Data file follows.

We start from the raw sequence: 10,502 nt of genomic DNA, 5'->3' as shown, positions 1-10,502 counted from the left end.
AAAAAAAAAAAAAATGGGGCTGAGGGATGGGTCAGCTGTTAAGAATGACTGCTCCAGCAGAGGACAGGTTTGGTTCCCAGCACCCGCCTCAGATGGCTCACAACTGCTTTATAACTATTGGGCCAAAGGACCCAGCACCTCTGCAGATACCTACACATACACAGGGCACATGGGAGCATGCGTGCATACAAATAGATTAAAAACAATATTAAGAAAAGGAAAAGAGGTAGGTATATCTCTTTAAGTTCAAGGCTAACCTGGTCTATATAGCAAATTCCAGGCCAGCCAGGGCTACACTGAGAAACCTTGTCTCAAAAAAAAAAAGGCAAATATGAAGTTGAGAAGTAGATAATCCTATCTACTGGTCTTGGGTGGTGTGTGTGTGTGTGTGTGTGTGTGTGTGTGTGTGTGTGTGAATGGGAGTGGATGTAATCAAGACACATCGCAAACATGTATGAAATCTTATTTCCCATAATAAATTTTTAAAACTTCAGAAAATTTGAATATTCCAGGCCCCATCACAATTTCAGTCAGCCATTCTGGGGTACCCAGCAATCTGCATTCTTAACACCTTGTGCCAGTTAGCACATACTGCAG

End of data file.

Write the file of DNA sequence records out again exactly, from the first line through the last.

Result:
We start from the raw sequence: 10,502 nt of genomic DNA, 5'->3' as shown, positions 1-10,502 counted from the left end.
AAAAAAAAAAAAAATGGGGCTGAGGGATGGGTCAGCTGTTAAGAATGACTGCTCCAGCAGAGGACAGGTTTGGTTCCCAGCACCCGCCTCAGATGGCTCACAACTGCTTTATAACTATTGGGCCAAAGGACCCAGCACCTCTGCAGATACCTACACATACACAGGGCACATGGGAGCATGCGTGCATACAAATAGATTAAAAACAATATTAAGAAAAGGAAAAGAGGTAGGTATATCTCTTTAAGTTCAAGGCTAACCTGGTCTATATAGCAAATTCCAGGCCAGCCAGGGCTACACTGAGAAACCTTGTCTCAAAAAAAAAAAGGCAAATATGAAGTTGAGAAGTAGATAATCCTATCTACTGGTCTTGGGTGGTGTGTGTGTGTGTGTGTGTGTGTGTGTGTGTGTGTGTGTGAATGGGAGTGGATGTAATCAAGACACATCGCAAACATGTATGAAATCTTATTTCCCATAATAAATTTTTAAAACTTCAGAAAATTTGAATATTCCAGGCCCCATCACAATTTCAGTCAGCCATTCTGGGGTACCCAGCAATCTGCATTCTTAACACCTTGTGCCAGTTAGCACATACTGCAG